For $k \ge 1$, let $f_d(k)$ be the largest possible number of points $p_i$ in $\mathbb{R}^d$ that determine at most $k$ distinct (Euclidean) distances, $\|p_i-p_j\|$.

Example. For points in the plane $\mathbb{R}^2$, $f_2(1)=3$ via an equilateral triangle, and $f_2(2)=5$ via the regular pentagon.

It is clear that $f_d(k)$ is finite: it is not possible to "pack" an infinite number of points into $\mathbb{R}^d$ while only determining a finite number of point-to-point distances.

Q. What is the growth rate of a reasonable upper bound for $f_d(k)$?

I am particularly interested in $\mathbb{R}^3$. $f_3(1)=4$ via the regular simplex. I am not even certain what is $f_3(2)$. Does anyone know? Certainly $f_3(2) \ge 6$ just by placing one point immediately above the centroid of the pentagon.

But regardless of exact values, I would be interested in an upper bound for $f_3(k)$. As well as pointers to results in the literature. This question has an Erdős-like flavor, and undoubtedly has been considered previously. Thanks!

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    $\begingroup$ Is this not a very well-known problem?: en.wikipedia.org/wiki/Erd%C5%91s_distinct_distances_problem $\endgroup$ – Sam Hopkins May 24 '15 at 1:41
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    $\begingroup$ It is related, but not exactly the same. In Joseph's version, k (number of distinct distances) is fixed and n is wanted, whereas the literature you mention seems to me to have n fixed and estimates k given n and d. However, that entry a good place to start. Also, the book titled something like "Unsolved problems in geometry" might have a discrete portion that gets closer to Joseph's question. Gerhard "Looking From The Other End" Paseman, 2015.05.23 $\endgroup$ – Gerhard Paseman May 24 '15 at 1:54
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    $\begingroup$ Don't know if this helps, but the octahedron is another example showing $f_3(2) \geq 6$. $\endgroup$ – Will Brian May 24 '15 at 3:23
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    $\begingroup$ Also, $f_d(k) < R(d+2,\dots,d+2)$ (where $R$ denotes the Ramsey number and there are $k$ entries). This is because you cannot have $d+2$ points that are all mutually the same distance from each other. Suppose you had $R(d+2,\dots,d+2)$ or more points and only $k$ distances represented. Think of these points as the vertices of a complete graph, and think of the distance between two points as the "color" of their edge. The definition of $R$ tells you that you have $d+2$ points all the same distance apart, a contradiction. Thus, for example, $f_3(2)$ is less than $R(5,5) \leq 49$. $\endgroup$ – Will Brian May 24 '15 at 3:46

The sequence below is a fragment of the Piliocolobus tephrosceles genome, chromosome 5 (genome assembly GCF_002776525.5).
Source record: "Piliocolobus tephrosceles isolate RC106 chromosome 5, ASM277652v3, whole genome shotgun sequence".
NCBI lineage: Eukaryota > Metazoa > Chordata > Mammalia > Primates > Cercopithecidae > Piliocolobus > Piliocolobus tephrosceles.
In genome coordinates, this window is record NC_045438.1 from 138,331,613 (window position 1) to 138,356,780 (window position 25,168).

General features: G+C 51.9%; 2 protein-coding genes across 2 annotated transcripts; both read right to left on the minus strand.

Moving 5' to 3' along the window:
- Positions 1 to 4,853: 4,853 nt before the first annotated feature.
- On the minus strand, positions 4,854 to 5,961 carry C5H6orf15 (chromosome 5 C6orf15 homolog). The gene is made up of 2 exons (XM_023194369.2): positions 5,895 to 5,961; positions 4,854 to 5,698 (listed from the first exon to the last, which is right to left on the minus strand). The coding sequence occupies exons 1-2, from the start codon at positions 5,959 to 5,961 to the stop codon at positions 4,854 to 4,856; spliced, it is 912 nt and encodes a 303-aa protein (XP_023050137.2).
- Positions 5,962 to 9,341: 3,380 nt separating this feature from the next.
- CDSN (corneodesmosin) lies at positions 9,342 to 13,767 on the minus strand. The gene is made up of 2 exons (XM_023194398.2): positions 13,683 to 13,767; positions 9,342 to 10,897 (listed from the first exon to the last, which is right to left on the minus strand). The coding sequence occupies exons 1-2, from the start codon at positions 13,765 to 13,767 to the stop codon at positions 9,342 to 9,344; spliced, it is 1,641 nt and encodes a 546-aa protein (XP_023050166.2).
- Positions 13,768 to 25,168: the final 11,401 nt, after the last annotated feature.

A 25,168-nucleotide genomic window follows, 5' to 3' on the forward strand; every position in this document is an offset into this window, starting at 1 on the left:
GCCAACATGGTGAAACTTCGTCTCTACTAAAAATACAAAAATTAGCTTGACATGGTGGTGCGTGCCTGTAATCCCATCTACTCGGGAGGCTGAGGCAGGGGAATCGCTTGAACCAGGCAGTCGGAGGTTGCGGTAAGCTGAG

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    $\begingroup$ Doesn't the pentagon give you $f_3(2)\ge 7$ if you add a point below also? $\endgroup$ – Anthony Quas May 24 '15 at 4:51

Bannai, Bannai and Stanton proved that $f_d(k) \leq {d + k \choose k}$ in 1983. See: http://link.springer.com/article/10.1007%2FBF02579288

I don't think this bound has been improved in general. It is certainly not tight for every value of the parameters.

The first good bound for this function was for $k = 2$, as given by Larman Rogers and Seidel in 1977, "On Two-Distance Sets in Euclidean Space". They proved that $f_d(2) \leq (d+1)(d+4)/2$ using a nice dimension argument. This bound was later improved by Blokhuis in 1981 to $(d+1)(d+2)/2 = {d+2 \choose 2}$, which was later generalised to $f_d(k) = {d+k \choose k}$.

This problem is also discussed in the manuscript "Linear Algebra Methods in Combinatorics" by Babai and Frankl, where you can find some of these proofs.


In Graham's handbook of combinatorics volume one, chapter 17, Extremal problems in combinatorial geometry by Erdos and Purdy, section 5.3.1 has some upper bounds. It cites a paper showing $f_3(2)$ is 6 and it has some upper bounds for $f_d(2)$ and an upper bound for $f_d(k)$.

  • $\begingroup$ Great, just what I need---Thanks! (I cannot access the handbook until next week.) $\endgroup$ – Joseph O'Rourke May 24 '15 at 16:26
  • $\begingroup$ Parts of the book can be viewed on google books and I think that includes all of section 5.3.1 of chapter 17. $\endgroup$ – Kristal Cantwell May 24 '15 at 16:47

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